Writer, researcher, translator, critic

Exist Yesterday.

Floy joy floy joy floy joy.

100 Songs, 2014

 

Halfway through this decade, I suspect that I am less wise, less curious, and less kind than I was when it started. I have certainly listened to much, much less music over the past year than I have at any time that I can remember. (Those two sentences aren’t logically related, but they are emotionally.) One reason was that listening to music made me feel things, and I didn’t want to feel things, so I listened to comedy podcasts instead, and skated along on a placid surface of polite interest bubbling over occasionally into stifled amusement. A second reason was that listening to music meant making decisions about what I would listen to, and that was too hard, so I just let my podcast feed play. Other reasons were more boring and technical: certain ways in which I had become accustomed to hearing music were no longer available due to various equipment failures and financial setbacks; and a reawakened interest in and passion for the history and aesthetics of comics left me with less time or attention to spare for things that weren’t that. I think I obscurely resented music for being more interesting and palatable to the vast majority of my online interlocutors than the comics I was finding myself fascinated by; which led to resenting them for continuing to talk about music when I hadn’t kept up, and dropping out even more and falling further and further behind.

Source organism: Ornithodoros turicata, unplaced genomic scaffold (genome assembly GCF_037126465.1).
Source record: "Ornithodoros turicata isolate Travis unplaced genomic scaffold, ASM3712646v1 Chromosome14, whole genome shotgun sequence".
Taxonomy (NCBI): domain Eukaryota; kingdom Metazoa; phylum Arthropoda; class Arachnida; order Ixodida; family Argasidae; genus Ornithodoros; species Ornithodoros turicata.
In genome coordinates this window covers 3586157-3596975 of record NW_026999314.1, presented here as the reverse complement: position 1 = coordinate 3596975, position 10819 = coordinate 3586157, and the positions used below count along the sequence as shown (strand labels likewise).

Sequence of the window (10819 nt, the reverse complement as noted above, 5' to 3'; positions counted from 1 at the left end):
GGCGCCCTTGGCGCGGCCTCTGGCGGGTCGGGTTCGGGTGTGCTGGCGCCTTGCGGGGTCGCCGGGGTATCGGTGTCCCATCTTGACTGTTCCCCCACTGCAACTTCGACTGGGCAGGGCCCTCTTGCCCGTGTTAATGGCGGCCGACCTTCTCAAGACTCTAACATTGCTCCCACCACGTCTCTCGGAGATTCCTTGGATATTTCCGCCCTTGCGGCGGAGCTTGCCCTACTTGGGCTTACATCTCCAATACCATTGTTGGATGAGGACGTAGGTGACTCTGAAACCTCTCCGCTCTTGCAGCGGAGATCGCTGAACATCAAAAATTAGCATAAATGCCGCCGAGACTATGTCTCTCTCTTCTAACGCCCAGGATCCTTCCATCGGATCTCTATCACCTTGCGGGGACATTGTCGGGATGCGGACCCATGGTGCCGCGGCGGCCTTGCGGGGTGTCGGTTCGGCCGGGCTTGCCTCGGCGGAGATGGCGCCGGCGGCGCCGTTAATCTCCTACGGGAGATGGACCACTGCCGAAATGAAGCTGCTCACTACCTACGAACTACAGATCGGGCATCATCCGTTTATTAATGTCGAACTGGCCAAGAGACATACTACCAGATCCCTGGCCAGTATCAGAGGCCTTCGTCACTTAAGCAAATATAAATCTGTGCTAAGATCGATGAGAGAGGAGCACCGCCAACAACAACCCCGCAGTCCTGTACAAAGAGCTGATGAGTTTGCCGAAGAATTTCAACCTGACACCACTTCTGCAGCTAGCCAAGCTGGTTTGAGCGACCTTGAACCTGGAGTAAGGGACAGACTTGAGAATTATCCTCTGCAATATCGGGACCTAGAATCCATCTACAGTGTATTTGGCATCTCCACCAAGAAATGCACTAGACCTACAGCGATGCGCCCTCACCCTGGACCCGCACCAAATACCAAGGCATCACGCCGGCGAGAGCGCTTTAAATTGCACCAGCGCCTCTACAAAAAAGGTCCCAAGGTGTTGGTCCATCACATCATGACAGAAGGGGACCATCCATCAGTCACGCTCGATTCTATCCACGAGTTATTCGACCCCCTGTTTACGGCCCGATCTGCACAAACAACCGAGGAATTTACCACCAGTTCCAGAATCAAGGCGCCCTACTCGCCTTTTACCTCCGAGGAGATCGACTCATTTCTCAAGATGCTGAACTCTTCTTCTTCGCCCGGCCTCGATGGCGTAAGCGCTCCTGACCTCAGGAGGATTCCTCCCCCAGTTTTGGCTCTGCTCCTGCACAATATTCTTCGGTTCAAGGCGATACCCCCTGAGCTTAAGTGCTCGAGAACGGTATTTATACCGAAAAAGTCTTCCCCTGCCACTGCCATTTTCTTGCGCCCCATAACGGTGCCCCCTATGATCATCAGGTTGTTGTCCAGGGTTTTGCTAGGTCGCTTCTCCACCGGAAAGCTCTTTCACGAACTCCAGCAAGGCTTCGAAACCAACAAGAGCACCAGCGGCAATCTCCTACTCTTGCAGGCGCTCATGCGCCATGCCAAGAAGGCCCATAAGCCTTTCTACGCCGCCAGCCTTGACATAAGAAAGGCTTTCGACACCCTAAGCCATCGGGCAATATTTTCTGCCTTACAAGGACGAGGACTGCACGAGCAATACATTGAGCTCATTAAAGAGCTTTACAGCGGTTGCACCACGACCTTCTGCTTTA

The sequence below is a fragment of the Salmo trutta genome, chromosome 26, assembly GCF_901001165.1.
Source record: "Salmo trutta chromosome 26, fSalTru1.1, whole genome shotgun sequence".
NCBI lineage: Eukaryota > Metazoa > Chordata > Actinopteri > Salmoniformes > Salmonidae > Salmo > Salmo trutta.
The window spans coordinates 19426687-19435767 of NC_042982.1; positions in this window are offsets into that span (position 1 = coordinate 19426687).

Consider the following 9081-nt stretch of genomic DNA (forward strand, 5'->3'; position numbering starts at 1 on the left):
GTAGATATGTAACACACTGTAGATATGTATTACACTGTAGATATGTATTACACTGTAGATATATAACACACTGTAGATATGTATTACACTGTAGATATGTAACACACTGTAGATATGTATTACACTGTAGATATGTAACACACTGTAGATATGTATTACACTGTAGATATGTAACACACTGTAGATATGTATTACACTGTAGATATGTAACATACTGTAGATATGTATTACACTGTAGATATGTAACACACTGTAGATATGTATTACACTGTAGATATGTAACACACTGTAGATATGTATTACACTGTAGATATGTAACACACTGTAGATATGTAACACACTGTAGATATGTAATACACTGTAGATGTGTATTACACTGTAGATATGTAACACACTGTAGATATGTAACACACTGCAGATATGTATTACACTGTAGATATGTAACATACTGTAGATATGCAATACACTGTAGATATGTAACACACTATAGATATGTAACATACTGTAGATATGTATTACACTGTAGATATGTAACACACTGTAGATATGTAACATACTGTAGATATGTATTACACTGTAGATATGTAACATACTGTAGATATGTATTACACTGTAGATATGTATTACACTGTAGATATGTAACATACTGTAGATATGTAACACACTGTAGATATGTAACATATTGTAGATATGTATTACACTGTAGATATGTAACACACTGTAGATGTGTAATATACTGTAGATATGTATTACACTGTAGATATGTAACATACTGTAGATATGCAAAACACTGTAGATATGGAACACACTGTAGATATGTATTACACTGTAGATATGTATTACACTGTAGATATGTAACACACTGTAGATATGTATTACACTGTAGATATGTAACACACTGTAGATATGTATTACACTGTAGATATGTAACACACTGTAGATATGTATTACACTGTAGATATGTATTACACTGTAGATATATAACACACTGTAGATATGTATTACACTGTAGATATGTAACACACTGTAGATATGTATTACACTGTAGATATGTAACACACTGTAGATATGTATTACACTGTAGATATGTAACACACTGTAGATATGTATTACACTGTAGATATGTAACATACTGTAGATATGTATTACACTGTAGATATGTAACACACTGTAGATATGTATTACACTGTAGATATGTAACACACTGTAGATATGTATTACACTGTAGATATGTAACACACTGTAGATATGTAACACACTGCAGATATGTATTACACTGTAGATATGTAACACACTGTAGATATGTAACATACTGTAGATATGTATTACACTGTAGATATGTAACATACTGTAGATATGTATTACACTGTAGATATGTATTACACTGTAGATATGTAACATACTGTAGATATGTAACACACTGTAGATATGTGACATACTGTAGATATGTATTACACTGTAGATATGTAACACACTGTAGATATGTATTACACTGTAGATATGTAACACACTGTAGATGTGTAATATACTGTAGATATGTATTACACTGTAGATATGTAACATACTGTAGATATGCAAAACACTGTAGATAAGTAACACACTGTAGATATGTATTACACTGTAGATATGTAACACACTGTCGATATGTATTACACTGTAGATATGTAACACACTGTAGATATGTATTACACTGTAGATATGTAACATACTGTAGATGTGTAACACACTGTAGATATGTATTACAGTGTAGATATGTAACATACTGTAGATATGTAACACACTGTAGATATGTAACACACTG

All of which is to explain why I gave myself a month to actually listen to a bit of the music released in 2014, and see if I could find a hundred songs that I liked and wanted to listen to over and over. My primary method of music discovery has been looking up artists in Spotify and seeing if they’ve released anything recently and then checking the related artists and doing the same thing, which is why there’s a bunch of stuff on here I’ve not seen one other person acknowledge exists, let alone has value. (Various insecurities around my taste and cultural awareness gives that greater weight in my mind than it probably should; those insecurities are yet another reason I largely avoided music all year.) I’ve missed most of the cultural conversation around new or developing artists, I’ve very little grasp of what was enthused over even in the small pool of music-crit circles in which I run; and being without a radio (I always used to listen in my car, which I no longer have) meant that my pop-music radar was only feebly receptive, reliant on conversational echoes and glancing references in feeds I was only barely glancing at myself.

Enough excuses. Here’s a list.

 
 
 
Jonathan Bogart#pop2010s